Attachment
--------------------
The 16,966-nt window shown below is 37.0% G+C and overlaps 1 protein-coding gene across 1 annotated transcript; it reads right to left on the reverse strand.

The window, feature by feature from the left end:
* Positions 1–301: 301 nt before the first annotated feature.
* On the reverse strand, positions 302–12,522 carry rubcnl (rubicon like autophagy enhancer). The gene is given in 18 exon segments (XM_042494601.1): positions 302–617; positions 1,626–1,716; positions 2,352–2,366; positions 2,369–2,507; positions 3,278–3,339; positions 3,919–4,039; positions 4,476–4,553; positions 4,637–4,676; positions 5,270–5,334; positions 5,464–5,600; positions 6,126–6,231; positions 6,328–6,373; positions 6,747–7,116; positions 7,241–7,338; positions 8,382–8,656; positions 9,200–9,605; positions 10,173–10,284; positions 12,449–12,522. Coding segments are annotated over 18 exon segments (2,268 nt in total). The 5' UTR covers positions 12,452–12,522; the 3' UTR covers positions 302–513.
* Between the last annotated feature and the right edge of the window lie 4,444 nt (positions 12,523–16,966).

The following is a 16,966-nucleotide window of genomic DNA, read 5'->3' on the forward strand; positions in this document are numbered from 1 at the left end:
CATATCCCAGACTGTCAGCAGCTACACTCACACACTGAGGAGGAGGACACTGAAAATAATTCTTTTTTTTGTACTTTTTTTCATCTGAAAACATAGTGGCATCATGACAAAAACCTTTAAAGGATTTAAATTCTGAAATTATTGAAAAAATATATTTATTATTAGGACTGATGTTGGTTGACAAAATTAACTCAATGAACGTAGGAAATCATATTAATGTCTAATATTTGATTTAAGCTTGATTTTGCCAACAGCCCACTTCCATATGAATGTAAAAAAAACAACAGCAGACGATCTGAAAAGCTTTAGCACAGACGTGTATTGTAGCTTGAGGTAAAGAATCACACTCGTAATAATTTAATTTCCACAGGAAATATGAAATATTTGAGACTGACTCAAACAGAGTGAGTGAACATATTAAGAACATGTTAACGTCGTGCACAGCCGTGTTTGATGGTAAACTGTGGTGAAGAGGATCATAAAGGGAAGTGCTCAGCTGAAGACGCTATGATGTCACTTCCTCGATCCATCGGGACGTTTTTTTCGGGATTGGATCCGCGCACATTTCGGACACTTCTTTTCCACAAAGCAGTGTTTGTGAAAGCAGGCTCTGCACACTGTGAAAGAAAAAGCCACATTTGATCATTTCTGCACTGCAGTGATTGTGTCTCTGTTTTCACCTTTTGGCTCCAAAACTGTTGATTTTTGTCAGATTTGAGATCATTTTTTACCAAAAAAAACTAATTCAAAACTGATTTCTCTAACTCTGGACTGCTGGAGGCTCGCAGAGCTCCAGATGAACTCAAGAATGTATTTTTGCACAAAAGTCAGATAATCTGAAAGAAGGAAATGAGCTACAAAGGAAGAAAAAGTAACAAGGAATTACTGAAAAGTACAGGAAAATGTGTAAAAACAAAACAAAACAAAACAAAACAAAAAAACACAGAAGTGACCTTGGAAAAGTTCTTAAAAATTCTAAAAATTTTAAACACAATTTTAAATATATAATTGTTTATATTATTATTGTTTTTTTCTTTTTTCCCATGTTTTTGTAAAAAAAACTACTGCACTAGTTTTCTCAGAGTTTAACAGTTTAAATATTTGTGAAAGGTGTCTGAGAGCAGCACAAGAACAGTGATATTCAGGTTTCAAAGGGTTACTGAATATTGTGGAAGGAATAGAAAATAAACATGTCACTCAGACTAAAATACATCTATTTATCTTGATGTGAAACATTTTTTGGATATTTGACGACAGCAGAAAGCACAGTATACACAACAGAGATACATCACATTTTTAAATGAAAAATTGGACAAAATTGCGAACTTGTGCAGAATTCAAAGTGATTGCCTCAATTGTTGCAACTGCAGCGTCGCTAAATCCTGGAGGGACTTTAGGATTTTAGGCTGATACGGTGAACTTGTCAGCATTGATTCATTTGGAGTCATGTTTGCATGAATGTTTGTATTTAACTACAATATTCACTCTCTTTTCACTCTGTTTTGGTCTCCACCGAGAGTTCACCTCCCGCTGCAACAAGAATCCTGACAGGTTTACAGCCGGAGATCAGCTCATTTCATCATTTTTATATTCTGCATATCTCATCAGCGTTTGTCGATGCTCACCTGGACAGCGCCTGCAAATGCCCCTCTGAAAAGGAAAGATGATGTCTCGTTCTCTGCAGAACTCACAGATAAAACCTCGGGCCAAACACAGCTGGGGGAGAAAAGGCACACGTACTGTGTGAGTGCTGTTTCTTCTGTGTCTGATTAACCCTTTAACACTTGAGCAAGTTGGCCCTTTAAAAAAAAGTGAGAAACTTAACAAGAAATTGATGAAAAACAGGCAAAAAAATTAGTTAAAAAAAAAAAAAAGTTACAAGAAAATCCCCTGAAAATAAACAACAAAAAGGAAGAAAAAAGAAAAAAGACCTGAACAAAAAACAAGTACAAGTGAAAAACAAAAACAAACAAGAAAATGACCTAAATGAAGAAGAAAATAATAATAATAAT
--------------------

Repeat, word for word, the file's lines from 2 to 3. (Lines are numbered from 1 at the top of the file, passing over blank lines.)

The window, feature by feature from the left end:
* Positions 1–301: 301 nt before the first annotated feature.